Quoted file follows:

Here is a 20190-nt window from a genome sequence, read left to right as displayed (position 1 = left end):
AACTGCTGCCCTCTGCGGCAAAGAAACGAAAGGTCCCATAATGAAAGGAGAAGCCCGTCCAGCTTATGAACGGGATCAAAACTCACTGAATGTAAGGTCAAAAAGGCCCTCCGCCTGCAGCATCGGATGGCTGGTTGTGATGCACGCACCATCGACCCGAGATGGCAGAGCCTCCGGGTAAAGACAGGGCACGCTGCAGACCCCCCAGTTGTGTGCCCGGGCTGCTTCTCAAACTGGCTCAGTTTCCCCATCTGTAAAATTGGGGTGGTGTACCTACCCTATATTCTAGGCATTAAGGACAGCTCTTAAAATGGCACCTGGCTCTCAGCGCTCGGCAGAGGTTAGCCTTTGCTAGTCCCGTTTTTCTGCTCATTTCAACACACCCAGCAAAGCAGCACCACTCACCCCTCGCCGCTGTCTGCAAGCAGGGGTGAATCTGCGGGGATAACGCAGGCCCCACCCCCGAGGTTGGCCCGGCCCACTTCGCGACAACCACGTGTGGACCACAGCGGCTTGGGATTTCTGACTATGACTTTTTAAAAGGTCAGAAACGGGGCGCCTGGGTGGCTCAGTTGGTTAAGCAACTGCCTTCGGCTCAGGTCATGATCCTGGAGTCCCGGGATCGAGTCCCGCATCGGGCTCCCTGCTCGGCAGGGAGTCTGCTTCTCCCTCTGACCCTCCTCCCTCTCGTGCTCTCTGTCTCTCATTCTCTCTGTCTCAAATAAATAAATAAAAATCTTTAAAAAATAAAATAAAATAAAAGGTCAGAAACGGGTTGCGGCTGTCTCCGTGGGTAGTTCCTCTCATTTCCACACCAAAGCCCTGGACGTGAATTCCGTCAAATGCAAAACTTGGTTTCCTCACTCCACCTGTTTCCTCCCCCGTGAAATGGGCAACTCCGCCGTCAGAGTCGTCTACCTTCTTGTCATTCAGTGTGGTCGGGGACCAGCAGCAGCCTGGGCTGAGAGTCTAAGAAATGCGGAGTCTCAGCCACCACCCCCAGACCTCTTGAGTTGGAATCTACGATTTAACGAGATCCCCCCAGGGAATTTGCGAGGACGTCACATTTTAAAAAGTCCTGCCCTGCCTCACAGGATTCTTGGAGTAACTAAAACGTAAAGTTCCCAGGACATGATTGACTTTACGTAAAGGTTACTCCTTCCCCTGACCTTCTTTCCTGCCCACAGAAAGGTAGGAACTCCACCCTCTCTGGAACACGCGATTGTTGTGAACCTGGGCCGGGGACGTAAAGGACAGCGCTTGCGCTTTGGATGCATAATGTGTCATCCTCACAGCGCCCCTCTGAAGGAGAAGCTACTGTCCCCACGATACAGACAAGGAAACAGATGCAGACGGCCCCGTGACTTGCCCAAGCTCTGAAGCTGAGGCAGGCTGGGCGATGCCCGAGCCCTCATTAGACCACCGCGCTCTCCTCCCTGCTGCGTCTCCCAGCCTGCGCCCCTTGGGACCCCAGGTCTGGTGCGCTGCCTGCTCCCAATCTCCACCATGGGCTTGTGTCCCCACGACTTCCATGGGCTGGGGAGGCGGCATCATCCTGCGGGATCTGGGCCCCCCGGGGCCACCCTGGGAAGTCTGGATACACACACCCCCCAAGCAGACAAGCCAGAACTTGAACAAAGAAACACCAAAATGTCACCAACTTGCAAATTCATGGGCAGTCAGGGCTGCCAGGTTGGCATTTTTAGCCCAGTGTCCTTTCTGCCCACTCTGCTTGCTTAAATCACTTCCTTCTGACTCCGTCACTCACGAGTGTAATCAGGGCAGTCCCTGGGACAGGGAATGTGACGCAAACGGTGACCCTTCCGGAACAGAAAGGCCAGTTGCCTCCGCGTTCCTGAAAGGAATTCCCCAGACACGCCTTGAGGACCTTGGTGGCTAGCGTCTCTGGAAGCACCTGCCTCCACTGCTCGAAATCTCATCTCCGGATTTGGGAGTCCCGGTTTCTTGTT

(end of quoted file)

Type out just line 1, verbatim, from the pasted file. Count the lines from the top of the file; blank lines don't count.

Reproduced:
Here is a 20190-nt window from a genome sequence, read left to right as displayed (position 1 = left end):